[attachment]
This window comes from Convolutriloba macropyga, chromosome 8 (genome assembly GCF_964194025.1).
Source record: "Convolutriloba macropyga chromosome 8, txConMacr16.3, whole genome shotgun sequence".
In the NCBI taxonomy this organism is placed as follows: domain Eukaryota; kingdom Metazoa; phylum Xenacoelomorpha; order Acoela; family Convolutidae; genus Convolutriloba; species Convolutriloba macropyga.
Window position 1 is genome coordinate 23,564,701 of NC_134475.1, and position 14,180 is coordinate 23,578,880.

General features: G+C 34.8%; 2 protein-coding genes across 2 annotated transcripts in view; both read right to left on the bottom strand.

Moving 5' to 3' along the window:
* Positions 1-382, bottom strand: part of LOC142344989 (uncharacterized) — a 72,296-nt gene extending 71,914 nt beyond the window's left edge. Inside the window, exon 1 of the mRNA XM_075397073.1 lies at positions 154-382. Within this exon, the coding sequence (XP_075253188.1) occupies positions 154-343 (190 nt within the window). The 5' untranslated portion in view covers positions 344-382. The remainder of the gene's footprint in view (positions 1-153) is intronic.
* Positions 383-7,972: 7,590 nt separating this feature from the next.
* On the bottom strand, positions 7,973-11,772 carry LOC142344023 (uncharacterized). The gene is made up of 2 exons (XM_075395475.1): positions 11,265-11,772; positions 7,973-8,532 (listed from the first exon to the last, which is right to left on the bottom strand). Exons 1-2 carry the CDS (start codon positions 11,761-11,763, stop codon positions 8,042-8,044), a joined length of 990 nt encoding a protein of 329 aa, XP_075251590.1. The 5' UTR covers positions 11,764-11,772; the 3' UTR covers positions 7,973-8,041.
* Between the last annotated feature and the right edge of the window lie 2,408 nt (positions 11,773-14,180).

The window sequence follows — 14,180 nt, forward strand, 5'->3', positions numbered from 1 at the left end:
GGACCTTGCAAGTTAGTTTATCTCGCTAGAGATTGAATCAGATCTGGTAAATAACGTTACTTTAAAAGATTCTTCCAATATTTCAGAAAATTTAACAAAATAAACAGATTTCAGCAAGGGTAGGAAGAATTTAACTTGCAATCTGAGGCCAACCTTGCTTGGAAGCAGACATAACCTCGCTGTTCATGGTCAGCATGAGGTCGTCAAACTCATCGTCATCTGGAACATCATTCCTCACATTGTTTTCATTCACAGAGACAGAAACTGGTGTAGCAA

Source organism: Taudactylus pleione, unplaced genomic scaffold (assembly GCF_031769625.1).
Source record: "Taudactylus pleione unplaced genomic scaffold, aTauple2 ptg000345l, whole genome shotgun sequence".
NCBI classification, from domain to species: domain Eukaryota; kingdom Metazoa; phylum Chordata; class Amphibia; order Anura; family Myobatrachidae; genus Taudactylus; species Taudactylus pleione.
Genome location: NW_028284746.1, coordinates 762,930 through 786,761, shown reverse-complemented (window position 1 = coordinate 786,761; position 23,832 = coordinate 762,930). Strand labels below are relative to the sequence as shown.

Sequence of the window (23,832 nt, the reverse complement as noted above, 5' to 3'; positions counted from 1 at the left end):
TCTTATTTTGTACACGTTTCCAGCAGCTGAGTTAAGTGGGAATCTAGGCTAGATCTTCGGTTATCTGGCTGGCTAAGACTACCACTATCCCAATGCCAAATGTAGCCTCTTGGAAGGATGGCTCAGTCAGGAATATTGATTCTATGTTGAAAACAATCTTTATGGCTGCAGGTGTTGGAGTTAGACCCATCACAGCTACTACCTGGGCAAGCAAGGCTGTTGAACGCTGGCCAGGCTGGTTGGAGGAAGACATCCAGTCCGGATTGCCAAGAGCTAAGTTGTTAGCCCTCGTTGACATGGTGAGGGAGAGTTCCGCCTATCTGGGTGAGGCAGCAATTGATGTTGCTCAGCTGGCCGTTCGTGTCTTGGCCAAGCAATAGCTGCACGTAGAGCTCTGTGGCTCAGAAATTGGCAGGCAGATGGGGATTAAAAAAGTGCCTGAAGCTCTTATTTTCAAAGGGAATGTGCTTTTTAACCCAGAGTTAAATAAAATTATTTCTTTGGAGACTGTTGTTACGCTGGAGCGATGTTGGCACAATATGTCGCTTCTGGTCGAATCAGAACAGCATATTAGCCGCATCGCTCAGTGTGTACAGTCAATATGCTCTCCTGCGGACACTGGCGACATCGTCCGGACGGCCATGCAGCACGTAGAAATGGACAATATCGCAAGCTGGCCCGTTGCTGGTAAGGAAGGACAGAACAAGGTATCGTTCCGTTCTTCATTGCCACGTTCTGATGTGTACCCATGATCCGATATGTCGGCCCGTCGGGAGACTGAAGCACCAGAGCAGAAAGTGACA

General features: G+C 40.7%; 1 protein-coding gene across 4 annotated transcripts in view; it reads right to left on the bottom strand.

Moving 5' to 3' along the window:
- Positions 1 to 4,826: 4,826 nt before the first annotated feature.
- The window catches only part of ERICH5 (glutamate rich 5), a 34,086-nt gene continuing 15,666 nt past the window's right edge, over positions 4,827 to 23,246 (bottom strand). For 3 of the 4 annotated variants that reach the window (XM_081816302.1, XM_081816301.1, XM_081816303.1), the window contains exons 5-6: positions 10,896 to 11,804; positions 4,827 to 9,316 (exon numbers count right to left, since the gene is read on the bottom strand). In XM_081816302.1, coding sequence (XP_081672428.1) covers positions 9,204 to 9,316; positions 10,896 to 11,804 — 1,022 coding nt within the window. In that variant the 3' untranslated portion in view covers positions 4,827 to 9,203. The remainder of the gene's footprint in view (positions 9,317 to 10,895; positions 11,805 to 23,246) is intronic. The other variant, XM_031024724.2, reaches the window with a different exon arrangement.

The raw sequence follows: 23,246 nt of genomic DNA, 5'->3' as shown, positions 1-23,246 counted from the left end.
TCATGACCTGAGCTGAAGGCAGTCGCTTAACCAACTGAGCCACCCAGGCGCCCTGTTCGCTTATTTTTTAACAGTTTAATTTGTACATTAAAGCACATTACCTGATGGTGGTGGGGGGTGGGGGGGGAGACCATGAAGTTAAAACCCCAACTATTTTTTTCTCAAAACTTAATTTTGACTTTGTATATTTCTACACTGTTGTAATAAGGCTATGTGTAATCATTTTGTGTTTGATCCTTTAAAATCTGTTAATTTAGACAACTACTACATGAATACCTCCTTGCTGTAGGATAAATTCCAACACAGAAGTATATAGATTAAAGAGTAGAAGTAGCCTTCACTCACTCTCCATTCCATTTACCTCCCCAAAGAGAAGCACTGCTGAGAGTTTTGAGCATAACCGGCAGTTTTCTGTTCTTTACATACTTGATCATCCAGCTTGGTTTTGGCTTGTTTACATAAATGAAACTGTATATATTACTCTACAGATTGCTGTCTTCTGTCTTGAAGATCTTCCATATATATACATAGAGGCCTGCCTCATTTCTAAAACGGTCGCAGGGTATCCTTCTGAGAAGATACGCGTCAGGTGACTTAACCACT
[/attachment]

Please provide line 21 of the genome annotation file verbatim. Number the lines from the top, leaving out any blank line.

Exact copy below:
- Positions 1 to 4,826: 4,826 nt before the first annotated feature.